As a wildlife monitor, I have assisted with a number of African wild dog call-ups in the four and a half years I have worked for Wildlife ACT in South Africa. During that time I have come to realise that one of the most endearing characteristics of the wild dogs is the strength of the social bonds within a pack.
In the last week of November, Wildlife ACT’s volunteers assisted Ezemvelo KZN Wildlife with a wild dog call-up in Hluhluwe, in order to put a collar on the alpha male of the Dela and Zeus pack. This is a small pack that consists of an alpha male (Zeus), an alpha female (Dela) and their five puppies.
During the time it took for the dart to take effect, the tracking collar to be fitted, and the reversal drug to be administered, Dela and the puppies waited patiently nearby. Dela kept a watch over the puppies and went to check on Zeus every few minutes. The puppies waited together in the road – either snoozing or playing (as puppies do). At no point did Dela and the puppies run off and leave Zeus behind.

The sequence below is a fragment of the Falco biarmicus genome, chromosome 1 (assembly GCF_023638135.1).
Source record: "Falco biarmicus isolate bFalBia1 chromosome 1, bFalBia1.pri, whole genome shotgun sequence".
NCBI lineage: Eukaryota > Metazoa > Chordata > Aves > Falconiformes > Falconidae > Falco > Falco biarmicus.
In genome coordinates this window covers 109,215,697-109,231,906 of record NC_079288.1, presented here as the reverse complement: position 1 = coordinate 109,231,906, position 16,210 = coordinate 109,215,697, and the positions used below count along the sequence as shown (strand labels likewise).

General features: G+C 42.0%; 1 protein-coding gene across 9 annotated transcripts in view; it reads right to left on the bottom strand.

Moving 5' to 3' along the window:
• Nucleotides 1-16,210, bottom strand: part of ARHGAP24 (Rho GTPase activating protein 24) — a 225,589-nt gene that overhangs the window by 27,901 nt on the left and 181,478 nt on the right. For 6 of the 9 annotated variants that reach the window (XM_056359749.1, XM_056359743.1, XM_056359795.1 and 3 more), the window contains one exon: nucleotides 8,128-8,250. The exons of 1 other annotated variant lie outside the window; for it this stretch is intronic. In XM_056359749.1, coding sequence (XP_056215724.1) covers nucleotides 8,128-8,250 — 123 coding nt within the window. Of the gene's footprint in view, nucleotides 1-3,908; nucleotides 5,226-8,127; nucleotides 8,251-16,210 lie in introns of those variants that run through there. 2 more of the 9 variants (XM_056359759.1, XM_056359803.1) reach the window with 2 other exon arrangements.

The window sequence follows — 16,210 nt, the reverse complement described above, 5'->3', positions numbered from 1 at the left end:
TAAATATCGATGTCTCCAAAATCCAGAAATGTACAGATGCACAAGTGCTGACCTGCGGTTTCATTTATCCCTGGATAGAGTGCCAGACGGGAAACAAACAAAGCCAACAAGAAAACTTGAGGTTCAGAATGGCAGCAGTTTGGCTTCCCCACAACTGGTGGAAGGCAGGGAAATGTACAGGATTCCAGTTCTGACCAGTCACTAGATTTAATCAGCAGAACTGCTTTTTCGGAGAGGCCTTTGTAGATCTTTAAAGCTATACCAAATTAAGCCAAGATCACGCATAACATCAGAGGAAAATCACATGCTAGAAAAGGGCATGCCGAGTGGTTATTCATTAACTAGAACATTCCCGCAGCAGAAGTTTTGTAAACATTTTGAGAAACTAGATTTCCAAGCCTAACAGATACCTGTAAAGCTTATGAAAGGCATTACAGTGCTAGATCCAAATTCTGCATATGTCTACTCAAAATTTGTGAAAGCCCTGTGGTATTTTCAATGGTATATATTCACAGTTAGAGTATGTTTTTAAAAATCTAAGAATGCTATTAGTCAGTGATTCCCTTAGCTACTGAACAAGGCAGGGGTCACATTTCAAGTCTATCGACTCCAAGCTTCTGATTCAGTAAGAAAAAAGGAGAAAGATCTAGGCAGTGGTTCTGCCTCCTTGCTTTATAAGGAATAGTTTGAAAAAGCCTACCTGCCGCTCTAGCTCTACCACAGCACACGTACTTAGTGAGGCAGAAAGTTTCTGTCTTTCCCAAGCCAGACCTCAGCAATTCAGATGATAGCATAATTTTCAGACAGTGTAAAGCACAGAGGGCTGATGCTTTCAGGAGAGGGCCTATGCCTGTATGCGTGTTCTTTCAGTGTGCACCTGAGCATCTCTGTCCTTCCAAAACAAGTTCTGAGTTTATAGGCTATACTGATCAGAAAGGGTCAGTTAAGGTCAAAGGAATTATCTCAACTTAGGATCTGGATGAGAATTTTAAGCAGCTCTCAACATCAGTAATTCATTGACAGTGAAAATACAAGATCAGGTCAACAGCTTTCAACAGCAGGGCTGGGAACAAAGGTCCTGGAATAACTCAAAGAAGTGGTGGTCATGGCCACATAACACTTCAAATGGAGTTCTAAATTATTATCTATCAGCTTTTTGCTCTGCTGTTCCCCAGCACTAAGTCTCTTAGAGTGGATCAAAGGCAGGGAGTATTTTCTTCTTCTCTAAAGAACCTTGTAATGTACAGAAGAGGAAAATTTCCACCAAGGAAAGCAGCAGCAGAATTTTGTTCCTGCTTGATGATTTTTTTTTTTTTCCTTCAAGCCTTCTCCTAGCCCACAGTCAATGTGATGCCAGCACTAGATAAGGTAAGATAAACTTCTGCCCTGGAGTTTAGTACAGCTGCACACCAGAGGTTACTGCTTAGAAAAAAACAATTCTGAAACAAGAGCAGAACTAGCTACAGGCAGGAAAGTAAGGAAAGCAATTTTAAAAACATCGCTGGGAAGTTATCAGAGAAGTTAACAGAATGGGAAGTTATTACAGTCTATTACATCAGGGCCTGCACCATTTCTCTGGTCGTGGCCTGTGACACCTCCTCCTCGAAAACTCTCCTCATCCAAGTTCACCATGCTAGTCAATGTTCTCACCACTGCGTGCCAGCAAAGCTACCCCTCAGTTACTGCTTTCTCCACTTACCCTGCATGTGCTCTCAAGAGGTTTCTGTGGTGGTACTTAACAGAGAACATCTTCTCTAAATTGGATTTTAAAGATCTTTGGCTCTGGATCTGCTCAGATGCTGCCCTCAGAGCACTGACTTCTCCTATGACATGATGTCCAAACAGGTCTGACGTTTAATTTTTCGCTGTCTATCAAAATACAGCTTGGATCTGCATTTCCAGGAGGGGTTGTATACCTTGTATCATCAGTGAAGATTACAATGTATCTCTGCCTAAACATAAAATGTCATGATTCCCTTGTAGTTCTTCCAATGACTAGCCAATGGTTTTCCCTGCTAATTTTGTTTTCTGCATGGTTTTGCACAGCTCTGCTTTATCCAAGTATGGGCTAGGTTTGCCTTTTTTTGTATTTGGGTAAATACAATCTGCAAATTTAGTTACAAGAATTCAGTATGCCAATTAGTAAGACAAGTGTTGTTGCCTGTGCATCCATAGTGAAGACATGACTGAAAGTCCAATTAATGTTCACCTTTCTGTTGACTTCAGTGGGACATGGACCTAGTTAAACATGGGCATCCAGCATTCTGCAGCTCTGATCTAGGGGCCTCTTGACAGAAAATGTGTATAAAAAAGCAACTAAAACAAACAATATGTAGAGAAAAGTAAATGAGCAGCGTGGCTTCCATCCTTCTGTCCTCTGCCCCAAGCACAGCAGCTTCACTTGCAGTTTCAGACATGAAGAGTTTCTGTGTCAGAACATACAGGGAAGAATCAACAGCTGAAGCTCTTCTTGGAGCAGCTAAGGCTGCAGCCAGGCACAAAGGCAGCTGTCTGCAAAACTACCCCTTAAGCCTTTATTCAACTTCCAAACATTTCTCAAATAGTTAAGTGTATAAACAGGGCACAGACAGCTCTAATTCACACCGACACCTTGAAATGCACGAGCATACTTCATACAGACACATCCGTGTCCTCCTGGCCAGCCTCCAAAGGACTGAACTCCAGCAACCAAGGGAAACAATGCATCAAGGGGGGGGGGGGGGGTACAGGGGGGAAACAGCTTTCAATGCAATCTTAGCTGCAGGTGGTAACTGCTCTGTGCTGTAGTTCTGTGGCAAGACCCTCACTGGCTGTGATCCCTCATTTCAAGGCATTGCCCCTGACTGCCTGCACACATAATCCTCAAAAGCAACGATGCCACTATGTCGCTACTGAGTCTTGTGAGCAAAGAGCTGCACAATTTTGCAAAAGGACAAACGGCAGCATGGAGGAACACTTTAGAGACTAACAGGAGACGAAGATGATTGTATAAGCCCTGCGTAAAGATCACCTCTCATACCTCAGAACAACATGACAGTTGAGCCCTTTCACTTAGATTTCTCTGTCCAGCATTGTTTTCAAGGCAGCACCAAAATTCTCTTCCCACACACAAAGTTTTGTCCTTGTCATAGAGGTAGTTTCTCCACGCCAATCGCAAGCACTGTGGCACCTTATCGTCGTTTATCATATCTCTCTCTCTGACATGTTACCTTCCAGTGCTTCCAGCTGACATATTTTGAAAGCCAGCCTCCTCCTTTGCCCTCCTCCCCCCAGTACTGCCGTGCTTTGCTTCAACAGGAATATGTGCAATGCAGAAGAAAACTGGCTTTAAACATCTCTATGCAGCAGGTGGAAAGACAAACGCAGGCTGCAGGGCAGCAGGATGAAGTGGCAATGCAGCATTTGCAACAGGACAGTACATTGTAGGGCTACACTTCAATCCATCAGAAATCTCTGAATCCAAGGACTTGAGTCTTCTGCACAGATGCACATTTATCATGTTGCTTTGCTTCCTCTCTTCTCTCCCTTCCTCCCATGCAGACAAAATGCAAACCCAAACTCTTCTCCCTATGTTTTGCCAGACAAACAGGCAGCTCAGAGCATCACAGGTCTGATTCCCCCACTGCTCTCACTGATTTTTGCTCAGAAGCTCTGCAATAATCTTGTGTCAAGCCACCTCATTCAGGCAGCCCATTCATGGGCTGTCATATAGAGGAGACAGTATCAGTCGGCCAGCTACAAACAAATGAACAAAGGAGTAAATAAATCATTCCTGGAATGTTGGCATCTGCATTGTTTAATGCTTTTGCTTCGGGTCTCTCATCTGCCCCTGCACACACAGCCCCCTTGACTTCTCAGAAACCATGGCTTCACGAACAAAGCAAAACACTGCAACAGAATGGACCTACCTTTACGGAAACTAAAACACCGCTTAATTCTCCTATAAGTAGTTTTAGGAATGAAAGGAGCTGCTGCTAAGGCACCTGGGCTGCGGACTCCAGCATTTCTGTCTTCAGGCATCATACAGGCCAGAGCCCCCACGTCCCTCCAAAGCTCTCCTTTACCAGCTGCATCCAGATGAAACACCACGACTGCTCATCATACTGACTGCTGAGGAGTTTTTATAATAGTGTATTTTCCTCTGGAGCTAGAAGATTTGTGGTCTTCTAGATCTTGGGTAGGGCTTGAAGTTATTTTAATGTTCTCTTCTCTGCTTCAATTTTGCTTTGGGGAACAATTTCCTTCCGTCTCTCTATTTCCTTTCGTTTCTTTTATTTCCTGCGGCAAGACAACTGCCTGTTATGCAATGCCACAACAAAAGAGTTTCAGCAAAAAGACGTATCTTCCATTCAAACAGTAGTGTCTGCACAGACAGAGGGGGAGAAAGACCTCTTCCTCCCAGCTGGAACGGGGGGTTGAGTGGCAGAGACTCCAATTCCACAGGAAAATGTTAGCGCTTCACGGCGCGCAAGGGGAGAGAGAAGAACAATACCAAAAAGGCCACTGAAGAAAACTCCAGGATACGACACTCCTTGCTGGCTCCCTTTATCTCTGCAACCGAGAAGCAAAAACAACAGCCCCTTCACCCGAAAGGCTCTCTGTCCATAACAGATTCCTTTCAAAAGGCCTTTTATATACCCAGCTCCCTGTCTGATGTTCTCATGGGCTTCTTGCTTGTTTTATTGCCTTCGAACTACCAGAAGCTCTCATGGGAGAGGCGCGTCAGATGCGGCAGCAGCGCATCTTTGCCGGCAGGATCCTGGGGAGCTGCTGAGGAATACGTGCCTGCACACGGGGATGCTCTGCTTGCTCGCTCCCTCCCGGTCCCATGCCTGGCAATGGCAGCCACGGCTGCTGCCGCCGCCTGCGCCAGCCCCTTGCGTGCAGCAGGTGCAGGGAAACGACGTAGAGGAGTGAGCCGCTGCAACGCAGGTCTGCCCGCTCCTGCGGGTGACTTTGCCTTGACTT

When the reversal drug had taken effect, Zeus got up to find the rest of his pack. As Zeus came over the top of the hill, the puppies and Dela jumped up in utter excitement and ran towards him at full-speed, wagging and twittering as if they had not seen him for months. As soon as the warm welcomes had been made, the wild dogs ran off into the bushes together – happy to be united again.
It was truly heart-warming, and would have brought a smile to the most hardened face.
Post and photographs by Cathy Hue